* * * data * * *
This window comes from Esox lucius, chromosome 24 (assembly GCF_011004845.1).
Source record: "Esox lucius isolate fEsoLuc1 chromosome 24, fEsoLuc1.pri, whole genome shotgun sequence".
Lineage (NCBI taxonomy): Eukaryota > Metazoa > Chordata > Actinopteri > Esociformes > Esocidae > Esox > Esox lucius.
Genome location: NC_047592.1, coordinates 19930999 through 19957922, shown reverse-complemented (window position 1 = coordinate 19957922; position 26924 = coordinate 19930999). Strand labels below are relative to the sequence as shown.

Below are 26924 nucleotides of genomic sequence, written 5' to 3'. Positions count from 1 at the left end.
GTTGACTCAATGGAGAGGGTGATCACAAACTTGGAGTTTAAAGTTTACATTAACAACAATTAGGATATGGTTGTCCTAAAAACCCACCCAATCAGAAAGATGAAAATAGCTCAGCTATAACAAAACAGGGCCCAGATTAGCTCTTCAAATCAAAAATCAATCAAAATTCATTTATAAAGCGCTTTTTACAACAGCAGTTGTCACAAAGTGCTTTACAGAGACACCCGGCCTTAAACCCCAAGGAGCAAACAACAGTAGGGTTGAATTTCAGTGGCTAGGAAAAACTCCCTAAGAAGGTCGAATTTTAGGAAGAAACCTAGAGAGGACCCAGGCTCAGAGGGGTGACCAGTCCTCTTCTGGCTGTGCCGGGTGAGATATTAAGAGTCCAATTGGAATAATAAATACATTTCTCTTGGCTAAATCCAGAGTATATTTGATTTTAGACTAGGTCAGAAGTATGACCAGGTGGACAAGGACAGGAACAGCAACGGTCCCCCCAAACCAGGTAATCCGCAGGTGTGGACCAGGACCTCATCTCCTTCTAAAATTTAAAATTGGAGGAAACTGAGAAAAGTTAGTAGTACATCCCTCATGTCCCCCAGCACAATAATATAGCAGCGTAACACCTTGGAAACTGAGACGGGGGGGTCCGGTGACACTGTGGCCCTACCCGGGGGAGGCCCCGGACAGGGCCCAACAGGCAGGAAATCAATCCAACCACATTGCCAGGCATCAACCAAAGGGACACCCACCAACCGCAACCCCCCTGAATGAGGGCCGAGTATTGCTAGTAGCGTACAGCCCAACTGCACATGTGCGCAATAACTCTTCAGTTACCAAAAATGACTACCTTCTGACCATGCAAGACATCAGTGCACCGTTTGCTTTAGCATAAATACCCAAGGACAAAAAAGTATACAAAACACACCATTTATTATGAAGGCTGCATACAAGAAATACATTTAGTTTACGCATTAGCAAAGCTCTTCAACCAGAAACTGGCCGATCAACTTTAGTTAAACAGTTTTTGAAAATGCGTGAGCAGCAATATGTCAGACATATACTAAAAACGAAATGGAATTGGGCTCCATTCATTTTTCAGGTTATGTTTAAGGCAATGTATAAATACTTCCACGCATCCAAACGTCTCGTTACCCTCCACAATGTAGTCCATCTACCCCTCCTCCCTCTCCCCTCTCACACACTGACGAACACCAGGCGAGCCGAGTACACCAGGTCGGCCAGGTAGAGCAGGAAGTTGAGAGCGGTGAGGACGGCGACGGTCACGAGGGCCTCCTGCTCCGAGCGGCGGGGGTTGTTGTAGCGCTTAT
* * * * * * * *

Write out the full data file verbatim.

This window comes from Esox lucius, chromosome 24 (assembly GCF_011004845.1).
Source record: "Esox lucius isolate fEsoLuc1 chromosome 24, fEsoLuc1.pri, whole genome shotgun sequence".
Lineage (NCBI taxonomy): Eukaryota > Metazoa > Chordata > Actinopteri > Esociformes > Esocidae > Esox > Esox lucius.
Genome location: NC_047592.1, coordinates 19930999 through 19957922, shown reverse-complemented (window position 1 = coordinate 19957922; position 26924 = coordinate 19930999). Strand labels below are relative to the sequence as shown.

Below are 26924 nucleotides of genomic sequence, written 5' to 3'. Positions count from 1 at the left end.
GTTGACTCAATGGAGAGGGTGATCACAAACTTGGAGTTTAAAGTTTACATTAACAACAATTAGGATATGGTTGTCCTAAAAACCCACCCAATCAGAAAGATGAAAATAGCTCAGCTATAACAAAACAGGGCCCAGATTAGCTCTTCAAATCAAAAATCAATCAAAATTCATTTATAAAGCGCTTTTTACAACAGCAGTTGTCACAAAGTGCTTTACAGAGACACCCGGCCTTAAACCCCAAGGAGCAAACAACAGTAGGGTTGAATTTCAGTGGCTAGGAAAAACTCCCTAAGAAGGTCGAATTTTAGGAAGAAACCTAGAGAGGACCCAGGCTCAGAGGGGTGACCAGTCCTCTTCTGGCTGTGCCGGGTGAGATATTAAGAGTCCAATTGGAATAATAAATACATTTCTCTTGGCTAAATCCAGAGTATATTTGATTTTAGACTAGGTCAGAAGTATGACCAGGTGGACAAGGACAGGAACAGCAACGGTCCCCCCAAACCAGGTAATCCGCAGGTGTGGACCAGGACCTCATCTCCTTCTAAAATTTAAAATTGGAGGAAACTGAGAAAAGTTAGTAGTACATCCCTCATGTCCCCCAGCACAATAATATAGCAGCGTAACACCTTGGAAACTGAGACGGGGGGGTCCGGTGACACTGTGGCCCTACCCGGGGGAGGCCCCGGACAGGGCCCAACAGGCAGGAAATCAATCCAACCACATTGCCAGGCATCAACCAAAGGGACACCCACCAACCGCAACCCCCCTGAATGAGGGCCGAGTATTGCTAGTAGCGTACAGCCCAACTGCACATGTGCGCAATAACTCTTCAGTTACCAAAAATGACTACCTTCTGACCATGCAAGACATCAGTGCACCGTTTGCTTTAGCATAAATACCCAAGGACAAAAAAGTATACAAAACACACCATTTATTATGAAGGCTGCATACAAGAAATACATTTAGTTTACGCATTAGCAAAGCTCTTCAACCAGAAACTGGCCGATCAACTTTAGTTAAACAGTTTTTGAAAATGCGTGAGCAGCAATATGTCAGACATATACTAAAAACGAAATGGAATTGGGCTCCATTCATTTTTCAGGTTATGTTTAAGGCAATGTATAAATACTTCCACGCATCCAAACGTCTCGTTACCCTCCACAATGTAGTCCATCTACCCCTCCTCCCTCTCCCCTCTCACACACTGACGAACACCAGGCGAGCCGAGTACACCAGGTCGGCCAGGTAGAGCAGGAAGTTGAGAGCGGTGAGGACGGCGACGGTCACGAGGGCCTCCTGCTCCGAGCGGCGGGGGTTGTTGTAGCGCTTAT